- A new study has found that people with pets may experience poorer sleep compared to non-pet owners.
- Having a dog was more likely to be associated with sleeping disorders and general trouble falling asleep, while cat owners were more likely to experience leg jerks.
- Researchers believe the difference may be because cats tend to be more active at night.
While Fido may bring a ton of joy and laughter to your life, a new study has found that people with pets may experience poorer sleep compared to non-pet owners. The study, which was published Thursday in the CABI journal Human-Animal Interactions, suggests that while there are numerous benefits to owning a pet, the type of pet you own could be impacting your sleep.
Having a dog was more likely to be associated with sleeping disorders and general trouble falling asleep, while cat owners were more likely to experience leg jerks. Researchers believe the difference may be that cats tend to be more active at night. But there were fewer differences in sleep quality indicators between cat and non-cat owners compared to dog and non-dog owners.
Previous studies regarding the association between pet ownership and sleep quality presented varied results. Researchers for this study analyzed data from the National Health and Nutrition Examination Survey, a nationally representative cross-sectional survey that collects information on health and nutrition.
Sleep quality was measured using factors such as feeling unrested, feeling sleepy, not getting enough sleep, taking longer than 15 minutes to fall asleep, and getting less than six hours of sleep on average.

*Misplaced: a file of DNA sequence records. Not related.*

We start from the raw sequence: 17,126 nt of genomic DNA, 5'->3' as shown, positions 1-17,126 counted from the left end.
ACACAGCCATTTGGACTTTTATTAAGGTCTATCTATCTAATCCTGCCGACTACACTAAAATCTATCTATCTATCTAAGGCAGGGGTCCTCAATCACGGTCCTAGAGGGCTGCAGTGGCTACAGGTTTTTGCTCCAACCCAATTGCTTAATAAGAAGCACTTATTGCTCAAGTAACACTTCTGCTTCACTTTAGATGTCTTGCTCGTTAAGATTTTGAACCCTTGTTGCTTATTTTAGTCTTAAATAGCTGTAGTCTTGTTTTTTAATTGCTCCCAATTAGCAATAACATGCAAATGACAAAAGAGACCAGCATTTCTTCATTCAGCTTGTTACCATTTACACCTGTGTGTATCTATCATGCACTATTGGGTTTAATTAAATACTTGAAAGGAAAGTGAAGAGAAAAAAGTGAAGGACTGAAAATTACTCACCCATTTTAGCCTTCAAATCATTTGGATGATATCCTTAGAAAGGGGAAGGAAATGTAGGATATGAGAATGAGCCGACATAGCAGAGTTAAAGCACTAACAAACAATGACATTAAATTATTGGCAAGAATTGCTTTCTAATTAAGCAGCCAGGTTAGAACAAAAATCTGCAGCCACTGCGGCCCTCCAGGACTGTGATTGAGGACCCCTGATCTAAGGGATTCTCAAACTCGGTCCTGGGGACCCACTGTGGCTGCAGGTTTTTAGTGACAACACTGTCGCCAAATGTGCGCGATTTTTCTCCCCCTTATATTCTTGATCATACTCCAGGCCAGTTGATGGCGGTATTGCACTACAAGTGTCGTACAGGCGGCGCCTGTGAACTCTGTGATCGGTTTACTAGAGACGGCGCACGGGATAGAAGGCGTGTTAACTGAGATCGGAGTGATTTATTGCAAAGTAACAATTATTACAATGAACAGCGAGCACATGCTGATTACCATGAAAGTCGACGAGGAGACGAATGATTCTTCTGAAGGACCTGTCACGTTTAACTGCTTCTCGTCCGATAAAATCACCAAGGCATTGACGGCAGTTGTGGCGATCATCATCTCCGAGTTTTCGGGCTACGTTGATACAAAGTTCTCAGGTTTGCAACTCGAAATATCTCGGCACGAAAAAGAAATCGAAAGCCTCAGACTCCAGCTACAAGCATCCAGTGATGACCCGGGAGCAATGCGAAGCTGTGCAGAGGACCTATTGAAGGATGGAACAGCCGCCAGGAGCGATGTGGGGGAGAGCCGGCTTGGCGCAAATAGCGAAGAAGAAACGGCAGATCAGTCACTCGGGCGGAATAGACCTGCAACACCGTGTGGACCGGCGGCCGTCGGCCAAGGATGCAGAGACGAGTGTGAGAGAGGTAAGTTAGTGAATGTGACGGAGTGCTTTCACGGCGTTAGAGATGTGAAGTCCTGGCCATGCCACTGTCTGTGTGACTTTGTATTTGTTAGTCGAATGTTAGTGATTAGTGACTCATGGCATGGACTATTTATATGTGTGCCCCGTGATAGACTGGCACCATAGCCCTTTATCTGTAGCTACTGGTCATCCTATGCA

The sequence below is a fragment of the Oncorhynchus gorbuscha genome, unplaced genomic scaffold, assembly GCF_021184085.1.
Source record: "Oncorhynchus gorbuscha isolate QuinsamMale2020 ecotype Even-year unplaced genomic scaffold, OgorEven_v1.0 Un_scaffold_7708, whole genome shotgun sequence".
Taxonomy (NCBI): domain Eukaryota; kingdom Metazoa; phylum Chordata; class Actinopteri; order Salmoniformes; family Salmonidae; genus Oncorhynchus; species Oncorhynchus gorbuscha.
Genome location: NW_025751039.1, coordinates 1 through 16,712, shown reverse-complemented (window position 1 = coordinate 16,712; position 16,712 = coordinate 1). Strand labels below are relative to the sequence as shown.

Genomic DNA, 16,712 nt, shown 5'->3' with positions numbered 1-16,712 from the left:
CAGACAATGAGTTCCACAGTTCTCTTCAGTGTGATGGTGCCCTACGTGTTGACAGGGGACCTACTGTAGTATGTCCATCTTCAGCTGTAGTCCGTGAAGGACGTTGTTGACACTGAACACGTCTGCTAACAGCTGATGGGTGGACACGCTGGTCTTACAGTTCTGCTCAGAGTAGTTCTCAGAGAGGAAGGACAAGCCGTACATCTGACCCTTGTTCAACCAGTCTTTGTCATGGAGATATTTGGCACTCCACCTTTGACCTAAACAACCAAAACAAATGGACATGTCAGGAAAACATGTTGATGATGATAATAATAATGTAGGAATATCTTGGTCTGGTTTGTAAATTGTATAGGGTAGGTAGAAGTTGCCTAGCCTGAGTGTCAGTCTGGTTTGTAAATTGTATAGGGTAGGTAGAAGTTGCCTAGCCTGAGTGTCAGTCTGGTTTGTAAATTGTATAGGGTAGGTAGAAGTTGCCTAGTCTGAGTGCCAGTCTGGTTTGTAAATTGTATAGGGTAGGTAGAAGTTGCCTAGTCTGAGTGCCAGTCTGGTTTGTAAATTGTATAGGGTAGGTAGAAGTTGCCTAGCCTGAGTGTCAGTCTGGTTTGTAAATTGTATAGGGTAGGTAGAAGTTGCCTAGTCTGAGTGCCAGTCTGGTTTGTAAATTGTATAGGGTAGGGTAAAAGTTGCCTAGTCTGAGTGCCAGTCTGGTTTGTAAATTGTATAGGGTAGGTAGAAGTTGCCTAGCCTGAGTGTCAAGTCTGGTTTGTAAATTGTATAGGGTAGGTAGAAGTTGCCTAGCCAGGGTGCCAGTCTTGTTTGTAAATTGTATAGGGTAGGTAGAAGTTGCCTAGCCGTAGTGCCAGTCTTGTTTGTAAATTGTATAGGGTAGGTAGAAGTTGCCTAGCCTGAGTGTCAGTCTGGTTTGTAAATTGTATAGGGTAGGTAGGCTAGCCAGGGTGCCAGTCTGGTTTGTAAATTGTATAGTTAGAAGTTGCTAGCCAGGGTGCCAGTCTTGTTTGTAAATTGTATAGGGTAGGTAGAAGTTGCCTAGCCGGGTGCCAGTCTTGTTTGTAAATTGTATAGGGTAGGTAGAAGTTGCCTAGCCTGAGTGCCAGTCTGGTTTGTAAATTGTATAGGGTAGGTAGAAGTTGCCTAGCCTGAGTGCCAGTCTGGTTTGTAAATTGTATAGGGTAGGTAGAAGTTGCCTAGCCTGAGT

“This cross-sectional study aimed to determine if there is an association between dog and cat ownership and sleep quality and sleep disorders—including consideration of aspects such as snoring, waking up during the night, needing pills to sleep, and leg jerks,” lead researcher Dr. Lauren Wisnieski, assistant professor of public health and research and affiliation at Lincoln Memorial University in Tennessee, said in a press release about the study.
Wisnieski’s study also acknowledges there may be potential positive aspects of co-sleeping with a pet, but the NHANES study did not specify whether owners actually co-slept with their dogs or cats.
“If the causal relationship is established through further investigation, the results will have implications for clinician recommendations for treating patients with poor sleep quality,” she says. “Additionally, educational resources can be developed to inform pet owners about the risks of sleep disruptions and offer potential solutions, such as crating the pet or restricting access to the bedroom at night.”
Additional studies, she continues, would do well to measure the human-animal bond, “so that we can understand how the strength of it affects quality of sleep.”